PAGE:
Basin uses Seistronix’s advanced, 24-bit EX-6 high resolution exploration seismographs, matched with six element SM24 geophones. The system is flexible, and expandable, allowing for complex survey geometries. Built in diagnostic tools continuously scan the active spread, providing alerts whenever data quality may be compromised.


In 2006 Basin purchased United Service Alliance’s “XLR8” (accelerate) energy source. Conceptually it works the same as the EWG, stacking multiple hits into one seismic record, with one main exception, SIZE. The hammer, groundplate, and acceleration are all much larger, resulting in better imaging to greater depths. The unit is mounted on a 23,000 lb International 4800 4WD truck. The 1,450 lb hammer is accelerated by compressed nitrogen and generates over 500,000 ft/lbs of energy per shot. The XLR8 has amazed geophysicists with its data quality. It has collected high resolution reflections to over 12,000'. Despite its large size, it is ruggedly simplistic, and like the EWG more economical than other larger sources, allowing Basin to maintain its “more shots and fewer receivers” strategy.

Bison EWG
The Elastic Wave Generator “EWG” was created to provide a repeatable, economical, and landowner friendly alternative to dynamite and vibroseis. Mechanically it works by hydraulically lifting a 700 lb steel hammer, then accelerating it downward using large elastic bands. The hammer cycle terminates on a steel groundplate imparting energy into the formations below.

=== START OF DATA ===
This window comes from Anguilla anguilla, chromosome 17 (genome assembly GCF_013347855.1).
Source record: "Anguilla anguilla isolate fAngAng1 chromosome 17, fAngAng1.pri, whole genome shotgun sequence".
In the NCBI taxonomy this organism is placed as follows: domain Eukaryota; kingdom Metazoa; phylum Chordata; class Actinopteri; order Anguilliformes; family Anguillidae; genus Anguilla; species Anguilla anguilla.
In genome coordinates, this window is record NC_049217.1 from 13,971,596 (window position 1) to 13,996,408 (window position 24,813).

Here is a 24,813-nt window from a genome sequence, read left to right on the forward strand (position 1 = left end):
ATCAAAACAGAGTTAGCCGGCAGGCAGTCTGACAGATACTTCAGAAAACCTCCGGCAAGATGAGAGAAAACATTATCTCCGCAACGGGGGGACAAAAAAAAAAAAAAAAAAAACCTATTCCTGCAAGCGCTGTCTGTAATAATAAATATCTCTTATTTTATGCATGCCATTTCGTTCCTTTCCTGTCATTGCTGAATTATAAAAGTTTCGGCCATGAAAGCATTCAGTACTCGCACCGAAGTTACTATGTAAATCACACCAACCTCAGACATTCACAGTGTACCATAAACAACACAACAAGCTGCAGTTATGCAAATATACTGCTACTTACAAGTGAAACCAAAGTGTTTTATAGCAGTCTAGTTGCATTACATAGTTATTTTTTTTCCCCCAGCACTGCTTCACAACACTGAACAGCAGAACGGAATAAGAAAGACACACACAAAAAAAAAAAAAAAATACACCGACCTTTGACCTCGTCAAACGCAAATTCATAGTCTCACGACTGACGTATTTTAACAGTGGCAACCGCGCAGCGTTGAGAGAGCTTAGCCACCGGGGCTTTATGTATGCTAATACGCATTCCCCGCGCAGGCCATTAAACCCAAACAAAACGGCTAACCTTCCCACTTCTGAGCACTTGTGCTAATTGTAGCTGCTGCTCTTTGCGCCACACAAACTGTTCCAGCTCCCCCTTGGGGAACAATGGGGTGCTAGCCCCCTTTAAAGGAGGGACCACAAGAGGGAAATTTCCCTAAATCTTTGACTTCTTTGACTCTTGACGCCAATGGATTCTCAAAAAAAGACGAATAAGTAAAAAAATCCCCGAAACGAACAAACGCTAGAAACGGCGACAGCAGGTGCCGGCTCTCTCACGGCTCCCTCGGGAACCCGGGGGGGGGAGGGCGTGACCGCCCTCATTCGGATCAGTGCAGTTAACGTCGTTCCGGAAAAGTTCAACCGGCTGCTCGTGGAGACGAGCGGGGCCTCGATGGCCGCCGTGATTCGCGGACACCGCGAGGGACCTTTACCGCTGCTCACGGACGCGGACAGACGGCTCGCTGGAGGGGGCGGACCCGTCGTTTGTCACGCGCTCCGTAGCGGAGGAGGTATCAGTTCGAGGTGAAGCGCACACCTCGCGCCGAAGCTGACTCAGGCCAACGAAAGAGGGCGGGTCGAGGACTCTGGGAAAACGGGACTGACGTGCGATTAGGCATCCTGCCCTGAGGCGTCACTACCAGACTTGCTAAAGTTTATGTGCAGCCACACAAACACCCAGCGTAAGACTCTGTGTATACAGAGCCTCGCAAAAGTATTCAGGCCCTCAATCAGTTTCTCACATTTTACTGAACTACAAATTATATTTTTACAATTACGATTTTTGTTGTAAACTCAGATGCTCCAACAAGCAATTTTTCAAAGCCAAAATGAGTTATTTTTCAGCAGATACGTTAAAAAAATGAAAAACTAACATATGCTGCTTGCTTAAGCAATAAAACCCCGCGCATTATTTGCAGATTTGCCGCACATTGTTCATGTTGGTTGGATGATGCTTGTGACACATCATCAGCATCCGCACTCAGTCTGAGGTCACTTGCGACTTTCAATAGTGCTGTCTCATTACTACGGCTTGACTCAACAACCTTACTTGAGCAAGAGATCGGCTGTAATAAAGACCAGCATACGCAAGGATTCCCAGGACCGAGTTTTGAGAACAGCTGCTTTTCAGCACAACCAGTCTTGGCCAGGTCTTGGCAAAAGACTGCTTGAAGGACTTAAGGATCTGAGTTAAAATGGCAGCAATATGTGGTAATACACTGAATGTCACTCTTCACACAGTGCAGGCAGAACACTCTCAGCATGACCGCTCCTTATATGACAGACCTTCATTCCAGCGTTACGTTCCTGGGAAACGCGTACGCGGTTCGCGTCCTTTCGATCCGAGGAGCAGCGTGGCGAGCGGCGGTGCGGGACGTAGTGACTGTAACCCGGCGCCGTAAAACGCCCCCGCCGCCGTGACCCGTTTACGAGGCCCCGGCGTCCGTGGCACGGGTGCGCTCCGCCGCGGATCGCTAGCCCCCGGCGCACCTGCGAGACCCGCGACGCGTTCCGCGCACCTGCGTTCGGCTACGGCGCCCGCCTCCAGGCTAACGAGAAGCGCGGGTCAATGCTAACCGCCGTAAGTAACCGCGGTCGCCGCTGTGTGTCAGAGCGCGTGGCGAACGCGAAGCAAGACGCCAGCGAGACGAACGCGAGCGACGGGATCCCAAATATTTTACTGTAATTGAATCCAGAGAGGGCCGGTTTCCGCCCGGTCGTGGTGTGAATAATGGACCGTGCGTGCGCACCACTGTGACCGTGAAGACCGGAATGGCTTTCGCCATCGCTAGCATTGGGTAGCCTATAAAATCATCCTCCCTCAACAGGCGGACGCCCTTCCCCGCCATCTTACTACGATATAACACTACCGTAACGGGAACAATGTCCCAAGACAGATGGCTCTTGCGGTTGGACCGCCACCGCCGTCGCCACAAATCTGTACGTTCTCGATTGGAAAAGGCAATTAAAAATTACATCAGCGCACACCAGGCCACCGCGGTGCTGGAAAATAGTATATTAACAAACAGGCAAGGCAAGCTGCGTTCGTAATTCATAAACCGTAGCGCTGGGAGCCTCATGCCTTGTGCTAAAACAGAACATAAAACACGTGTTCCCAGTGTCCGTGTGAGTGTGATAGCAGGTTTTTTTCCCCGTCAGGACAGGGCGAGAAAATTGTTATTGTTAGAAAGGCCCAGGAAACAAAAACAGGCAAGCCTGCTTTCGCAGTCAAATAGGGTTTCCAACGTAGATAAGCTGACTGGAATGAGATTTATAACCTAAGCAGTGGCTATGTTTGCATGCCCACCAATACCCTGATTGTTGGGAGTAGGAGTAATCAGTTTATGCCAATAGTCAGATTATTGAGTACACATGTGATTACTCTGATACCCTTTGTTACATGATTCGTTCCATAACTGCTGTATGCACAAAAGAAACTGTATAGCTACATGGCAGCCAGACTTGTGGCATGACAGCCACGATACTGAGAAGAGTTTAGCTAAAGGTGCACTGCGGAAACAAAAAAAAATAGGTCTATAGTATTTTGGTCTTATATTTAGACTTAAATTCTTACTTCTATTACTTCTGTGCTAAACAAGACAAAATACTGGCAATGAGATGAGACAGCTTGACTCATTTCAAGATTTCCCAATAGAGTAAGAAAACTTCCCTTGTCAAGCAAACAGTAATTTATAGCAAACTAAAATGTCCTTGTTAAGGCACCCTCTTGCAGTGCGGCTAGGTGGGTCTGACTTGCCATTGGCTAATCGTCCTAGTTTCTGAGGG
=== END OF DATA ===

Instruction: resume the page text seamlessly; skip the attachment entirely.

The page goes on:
For over 10 years Basin repeatedly proved that this smaller energy source applied at a level up to 10 times as much as alternate sources would consistently image targets at 6,000’ to 7,000’ and up to 10,000’ in good data areas.
Instead of utilizing a single high-energy explosion or sweep (dynamite or vibroseis), the EWG works by combining (or “stacking”) 4-12 lower energy accelerated impacts into a single record. The record is “built” one stack at a time. The biggest advantage over the mentioned sources is cost. The much cheaper EWG allows for substantially more shot points over the entire survey, greatly increasing fold, resolution, and azimuth balance. A typical 3D dynamite survey might have 100 shots per square mile where a similar EWG survey would have 300+ shots per square mile. The EWG is the clear choice for detailing shallow, subtle, channel sands, or small splinter faults.
Because of the relative cheap cost of EWG shot points and expensive cables/phones, Basin adopted the strategy of “more shots and fewer receivers”. Conversely since dynamite and vibe trucks are very expensive, larger seismic crews tend to promote their total channel counts.

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2230 Morriss Rd. Ste.100-150 Flower Mound, Texas 75028 Phone: (214) 601-2511
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